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So Talbot's back in England with his dad, there's a werewolf on the loose, and if you've seen George Waggner and Curt Siodmak's original film, you can pretty much fill in the rest. Up to a point, anyway. This remake deviates from that earlier film in a bunch of small ways, and in one big way: this time around, the werewolf that bites Talbot, thereby dooming him to a bestial existence, isn't killed that same night. It's the way of things nowadays to take a basic idea that worked in the past and then double it, but in Johnston's film this actually works pretty well. The Wolfman flirts with the idea of making the identity of this other werewolf a mystery, but gives up on it shortly after Talbot's first transformation, probably because the filmmakers realized they weren't fooling anyone. The moment of the reveal -- or rather, the moment when the last tiny shred of the audience's doubt, which was hanging on only because the movie hadn't come out and said anything yet, is finally removed -- is handled very nicely, in a moment that is genuinely chilling, and that hints not only at how badly the Talbot bloodline is screwed, but also of an evil that has roamed the moors for a very long time.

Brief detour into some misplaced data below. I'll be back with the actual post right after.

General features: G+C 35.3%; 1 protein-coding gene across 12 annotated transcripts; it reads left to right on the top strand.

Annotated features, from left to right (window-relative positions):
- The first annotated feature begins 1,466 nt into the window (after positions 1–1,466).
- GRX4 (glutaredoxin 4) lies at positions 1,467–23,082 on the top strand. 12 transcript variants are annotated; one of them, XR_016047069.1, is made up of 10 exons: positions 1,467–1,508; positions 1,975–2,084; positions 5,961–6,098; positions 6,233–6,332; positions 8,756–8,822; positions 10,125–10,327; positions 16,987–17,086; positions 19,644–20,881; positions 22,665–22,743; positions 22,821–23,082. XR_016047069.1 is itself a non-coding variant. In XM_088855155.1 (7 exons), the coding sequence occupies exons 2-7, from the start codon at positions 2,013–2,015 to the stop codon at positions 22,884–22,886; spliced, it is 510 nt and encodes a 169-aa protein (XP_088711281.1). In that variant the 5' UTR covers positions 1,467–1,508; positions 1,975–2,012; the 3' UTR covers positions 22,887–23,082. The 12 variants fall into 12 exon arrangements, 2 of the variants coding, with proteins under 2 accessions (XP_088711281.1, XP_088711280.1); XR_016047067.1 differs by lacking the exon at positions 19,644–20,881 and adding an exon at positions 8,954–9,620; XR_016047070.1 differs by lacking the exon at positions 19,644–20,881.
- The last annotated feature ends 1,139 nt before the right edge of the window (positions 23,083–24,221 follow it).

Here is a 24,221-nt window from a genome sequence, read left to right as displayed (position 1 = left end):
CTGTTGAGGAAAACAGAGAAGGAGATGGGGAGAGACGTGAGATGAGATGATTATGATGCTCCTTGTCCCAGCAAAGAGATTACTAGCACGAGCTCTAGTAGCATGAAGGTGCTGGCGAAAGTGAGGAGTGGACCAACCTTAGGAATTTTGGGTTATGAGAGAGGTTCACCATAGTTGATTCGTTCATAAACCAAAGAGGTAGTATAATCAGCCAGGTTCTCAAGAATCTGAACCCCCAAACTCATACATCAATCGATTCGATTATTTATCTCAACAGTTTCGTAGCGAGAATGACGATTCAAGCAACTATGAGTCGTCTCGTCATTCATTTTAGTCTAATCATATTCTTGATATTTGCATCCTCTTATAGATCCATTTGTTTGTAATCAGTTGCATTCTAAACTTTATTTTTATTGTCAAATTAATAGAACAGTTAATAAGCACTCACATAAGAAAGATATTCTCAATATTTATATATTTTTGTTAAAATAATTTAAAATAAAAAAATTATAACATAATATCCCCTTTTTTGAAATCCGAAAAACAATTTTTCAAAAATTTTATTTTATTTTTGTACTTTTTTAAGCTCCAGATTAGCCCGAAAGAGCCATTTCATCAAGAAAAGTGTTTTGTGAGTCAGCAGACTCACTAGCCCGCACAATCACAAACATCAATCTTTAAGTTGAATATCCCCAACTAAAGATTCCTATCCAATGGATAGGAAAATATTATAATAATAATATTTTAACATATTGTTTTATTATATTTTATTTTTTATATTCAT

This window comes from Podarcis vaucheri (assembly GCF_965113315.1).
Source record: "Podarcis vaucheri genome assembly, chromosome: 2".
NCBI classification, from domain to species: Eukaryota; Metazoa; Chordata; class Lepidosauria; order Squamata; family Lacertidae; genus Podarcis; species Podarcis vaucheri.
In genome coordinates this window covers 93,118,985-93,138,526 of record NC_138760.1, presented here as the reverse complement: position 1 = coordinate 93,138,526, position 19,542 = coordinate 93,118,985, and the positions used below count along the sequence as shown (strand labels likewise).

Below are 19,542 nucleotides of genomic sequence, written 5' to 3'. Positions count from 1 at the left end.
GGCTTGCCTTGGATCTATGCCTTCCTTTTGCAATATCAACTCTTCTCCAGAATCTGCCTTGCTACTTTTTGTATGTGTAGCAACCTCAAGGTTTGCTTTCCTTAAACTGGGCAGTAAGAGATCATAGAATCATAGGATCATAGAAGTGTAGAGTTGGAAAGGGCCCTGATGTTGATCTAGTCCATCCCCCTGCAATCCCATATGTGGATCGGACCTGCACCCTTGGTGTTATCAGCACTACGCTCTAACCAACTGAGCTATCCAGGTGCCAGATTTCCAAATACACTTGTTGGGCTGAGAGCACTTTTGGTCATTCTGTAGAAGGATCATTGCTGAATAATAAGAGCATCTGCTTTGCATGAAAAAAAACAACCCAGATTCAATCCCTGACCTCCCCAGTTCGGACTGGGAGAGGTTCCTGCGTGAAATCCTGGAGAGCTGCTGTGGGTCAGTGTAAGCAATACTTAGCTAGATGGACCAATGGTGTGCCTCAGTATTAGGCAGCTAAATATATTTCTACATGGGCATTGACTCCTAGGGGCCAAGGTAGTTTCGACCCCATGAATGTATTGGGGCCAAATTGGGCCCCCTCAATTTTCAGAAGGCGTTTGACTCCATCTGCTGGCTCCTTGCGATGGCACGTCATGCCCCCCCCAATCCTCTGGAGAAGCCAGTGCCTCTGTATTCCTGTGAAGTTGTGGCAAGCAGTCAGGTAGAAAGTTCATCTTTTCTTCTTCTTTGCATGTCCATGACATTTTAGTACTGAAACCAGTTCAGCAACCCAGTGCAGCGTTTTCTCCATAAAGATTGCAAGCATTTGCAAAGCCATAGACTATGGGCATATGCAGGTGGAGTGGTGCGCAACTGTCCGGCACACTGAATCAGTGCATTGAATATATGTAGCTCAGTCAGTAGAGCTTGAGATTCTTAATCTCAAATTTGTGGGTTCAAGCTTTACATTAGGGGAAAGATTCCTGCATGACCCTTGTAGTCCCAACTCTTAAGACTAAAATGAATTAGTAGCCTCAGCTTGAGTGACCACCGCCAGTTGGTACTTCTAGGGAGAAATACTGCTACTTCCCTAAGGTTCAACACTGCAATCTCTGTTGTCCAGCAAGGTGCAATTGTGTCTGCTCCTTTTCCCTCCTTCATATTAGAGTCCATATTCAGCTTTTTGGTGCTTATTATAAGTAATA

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Speaking of bloodlines and cursed families and things of that nature, like many classic horror stories, The Wolfman lays its themes right out there. Human nature is referred to as "shiftable", Talbot retreats from his own ill-fated family to hide himself in a profession that calls for him to take on other personalities (we see him playing Hamlet, no less). This subtext-laid-bare approach is an effective one, even time-honored, but doesn't get much respect these days. In the classic horror films of the '30s and '40s, such as the best of the Universal cycle and the Val Lewton films, and even up to the best of the Hammer films, there was often a lot of strangeness and subtlety to chew on afterwards, but just as often the gist of things, the meaning behind the conflict, was plain as day. This kind of storytelling is as engaging as the folktales that led the world to know what the hell "lycanthropy" was in the first place. The mindset that now leads people to sneer at this narrative device is the same one that caused everyone to begin thinking that "melodrama" was a synonym for "bad".